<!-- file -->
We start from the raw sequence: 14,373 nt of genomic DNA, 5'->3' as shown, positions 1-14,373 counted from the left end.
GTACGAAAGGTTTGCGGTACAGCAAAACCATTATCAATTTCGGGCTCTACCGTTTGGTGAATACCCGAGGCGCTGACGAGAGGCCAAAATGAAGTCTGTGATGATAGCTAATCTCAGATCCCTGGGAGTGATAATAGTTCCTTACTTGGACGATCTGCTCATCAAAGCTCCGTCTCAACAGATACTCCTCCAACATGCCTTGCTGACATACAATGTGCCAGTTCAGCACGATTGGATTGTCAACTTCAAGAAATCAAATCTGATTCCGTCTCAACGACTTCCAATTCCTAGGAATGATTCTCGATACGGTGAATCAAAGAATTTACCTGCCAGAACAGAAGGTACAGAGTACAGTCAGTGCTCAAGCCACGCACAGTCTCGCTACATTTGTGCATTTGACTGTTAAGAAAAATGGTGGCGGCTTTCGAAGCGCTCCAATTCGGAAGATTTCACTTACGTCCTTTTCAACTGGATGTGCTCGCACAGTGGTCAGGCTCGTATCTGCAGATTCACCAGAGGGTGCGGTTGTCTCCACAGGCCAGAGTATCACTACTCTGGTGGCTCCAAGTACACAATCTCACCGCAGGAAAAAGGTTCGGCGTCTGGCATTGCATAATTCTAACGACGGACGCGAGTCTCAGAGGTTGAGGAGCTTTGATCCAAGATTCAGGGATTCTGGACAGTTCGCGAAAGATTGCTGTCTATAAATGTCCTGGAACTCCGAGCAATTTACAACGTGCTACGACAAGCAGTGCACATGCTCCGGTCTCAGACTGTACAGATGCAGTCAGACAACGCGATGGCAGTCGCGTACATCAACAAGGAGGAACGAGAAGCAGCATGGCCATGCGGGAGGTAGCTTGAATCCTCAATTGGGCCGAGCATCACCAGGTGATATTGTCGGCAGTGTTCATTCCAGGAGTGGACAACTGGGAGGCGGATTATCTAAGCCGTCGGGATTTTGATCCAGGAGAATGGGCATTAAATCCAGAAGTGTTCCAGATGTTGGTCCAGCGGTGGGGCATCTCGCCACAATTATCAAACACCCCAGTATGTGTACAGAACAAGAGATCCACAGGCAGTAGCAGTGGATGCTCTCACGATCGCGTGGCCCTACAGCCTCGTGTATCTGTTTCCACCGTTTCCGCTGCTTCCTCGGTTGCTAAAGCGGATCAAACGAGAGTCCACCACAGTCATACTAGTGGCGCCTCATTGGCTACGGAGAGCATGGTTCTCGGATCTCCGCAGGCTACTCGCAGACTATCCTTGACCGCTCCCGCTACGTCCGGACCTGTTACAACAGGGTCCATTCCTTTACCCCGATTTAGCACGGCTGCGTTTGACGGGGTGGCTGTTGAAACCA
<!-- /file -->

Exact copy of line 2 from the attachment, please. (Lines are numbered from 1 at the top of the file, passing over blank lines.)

GTACGAAAGGTTTGCGGTACAGCAAAACCATTATCAATTTCGGGCTCTACCGTTTGGTGAATACCCGAGGCGCTGACGAGAGGCCAAAATGAAGTCTGTGATGATAGCTAATCTCAGATCCCTGGGAGTGATAATAGTTCCTTACTTGGACGATCTGCTCATCAAAGCTCCGTCTCAACAGATACTCCTCCAACATGCCTTGCTGACATACAATGTGCCAGTTCAGCACGATTGGATTGTCAACTTCAAGAAATCAAATCTGATTCCGTCTCAACGACTTCCAATTCCTAGGAATGATTCTCGATACGGTGAATCAAAGAATTTACCTGCCAGAACAGAAGGTACAGAGTACAGTCAGTGCTCAAGCCACGCACAGTCTCGCTACATTTGTGCATTTGACTGTTAAGAAAAATGGTGGCGGCTTTCGAAGCGCTCCAATTCGGAAGATTTCACTTACGTCCTTTTCAACTGGATGTGCTCGCACAGTGGTCAGGCTCGTATCTGCAGATTCACCAGAGGGTGCGGTTGTCTCCACAGGCCAGAGTATCACTACTCTGGTGGCTCCAAGTACACAATCTCACCGCAGGAAAAAGGTTCGGCGTCTGGCATTGCATAATTCTAACGACGGACGCGAGTCTCAGAGGTTGAGGAGCTTTGATCCAAGATTCAGGGATTCTGGACAGTTCGCGAAAGATTGCTGTCTATAAATGTCCTGGAACTCCGAGCAATTTACAACGTGCTACGACAAGCAGTGCACATGCTCCGGTCTCAGACTGTACAGATGCAGTCAGACAACGCGATGGCAGTCGCGTACATCAACAAGGAGGAACGAGAAGCAGCATGGCCATGCGGGAGGTAGCTTGAATCCTCAATTGGGCCGAGCATCACCAGGTGATATTGTCGGCAGTGTTCATTCCAGGAGTGGACAACTGGGAGGCGGATTATCTAAGCCGTCGGGATTTTGATCCAGGAGAATGGGCATTAAATCCAGAAGTGTTCCAGATGTTGGTCCAGCGGTGGGGCATCTCGCCACAATTATCAAACACCCCAGTATGTGTACAGAACAAGAGATCCACAGGCAGTAGCAGTGGATGCTCTCACGATCGCGTGGCCCTACAGCCTCGTGTATCTGTTTCCACCGTTTCCGCTGCTTCCTCGGTTGCTAAAGCGGATCAAACGAGAGTCCACCACAGTCATACTAGTGGCGCCTCATTGGCTACGGAGAGCATGGTTCTCGGATCTCCGCAGGCTACTCGCAGACTATCCTTGACCGCTCCCGCTACGTCCGGACCTGTTACAACAGGGTCCATTCCTTTACCCCGATTTAGCACGGCTGCGTTTGACGGGGTGGCTGTTGAAACCA